World War 3: North Korea Nuclear Strike
North Korea’s military have vowed their firm readiness to fight with the United States ahead of the 64th anniversary of the armistice that ended the 1950-53 Korean War, Pyongyang’s state media said Wednesday.
Military officers from the army, navy, and air and anti-air force of the Korean People’s Army (KPA) held an oath-taking meeting Tuesday, two days before the anniversary of what the North claims is its victory in the war, according to the Korean Central News Agency (KCNA).
KPA Vice Marshal Hwang Pyong-so called for “waging more dynamic struggle to add shine to the history of great victory in the war generation after generation and bring July 27 of final victory as early as possible,” the KCNA reported in English.
The armistice left South and North Korea technically in a state of war. The North has designated the date as Victory Day to celebrate what it claims is its victory against the U.S. during the war.
The meeting came amid speculation that North Korea may be preparing to carry out another missile test launch around Thursday to mark the anniversary.
Transporter vehicles carrying equipment for the firing of a ballistic missile were seen arriving in Kusong of the country’s northwestern province, CNN reported Wednesday, citing an unnamed U.S. defense official.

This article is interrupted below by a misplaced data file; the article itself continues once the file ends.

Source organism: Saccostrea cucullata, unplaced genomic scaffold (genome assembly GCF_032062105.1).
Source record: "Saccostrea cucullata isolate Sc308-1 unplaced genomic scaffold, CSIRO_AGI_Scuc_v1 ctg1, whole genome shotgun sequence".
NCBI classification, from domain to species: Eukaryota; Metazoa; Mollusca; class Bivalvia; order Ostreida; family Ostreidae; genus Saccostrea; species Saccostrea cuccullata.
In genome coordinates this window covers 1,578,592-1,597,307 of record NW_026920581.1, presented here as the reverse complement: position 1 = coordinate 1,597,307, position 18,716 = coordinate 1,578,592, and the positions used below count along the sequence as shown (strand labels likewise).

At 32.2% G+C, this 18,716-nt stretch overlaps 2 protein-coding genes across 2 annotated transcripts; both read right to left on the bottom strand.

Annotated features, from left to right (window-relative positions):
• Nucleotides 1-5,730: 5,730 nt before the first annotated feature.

North Korea may respond to South Korea’s latest offer for inter-Korean talks with a possible missile launch following its test-firing of an intercontinental ballistic missile on July 4.
Deep State Victory in USA
The U.S. House of Representatives on Tuesday passed a package of sanctions against Russia, Iran and North Korea, in a possible blow to President Donald Trump.
The House voted 419-3 in support of the controversial bill that seeks to prevent Trump from unilaterally lifting sanctions on Russia. The legislation also calls for fresh sanctions on Russia for its alleged meddling in the 2016 U.S. presidential election.
Trump objected to the bill as he insists he received no help from Moscow to win the presidential race and underscores the importance of bilateral cooperation on issues such as counterterrorism and the war in Syria.
The package includes sanctions that passed the House in May to choke off money flows to North Korea’s missile and nuclear programs.
In particular, it prohibits “any ships owned by the government of North Korea or owned or operated on behalf of any country not complying with U.N. Security Council resolutions from operating in United States waters or landing at any U.S. port.”
It also bans “goods produced in whole or part by North Korean forced labor from entering the United States, and sanctions foreign persons that employ North Koreans who are forced to labor in inhumane conditions and are denied access to wages and benefits.”
The legislation authorizes sanctions on those providing the North with crude oil and other related products, and requires the U.S. administration to determine whether the North is a state sponsor of terrorism.
That bill has yet to pass the Senate.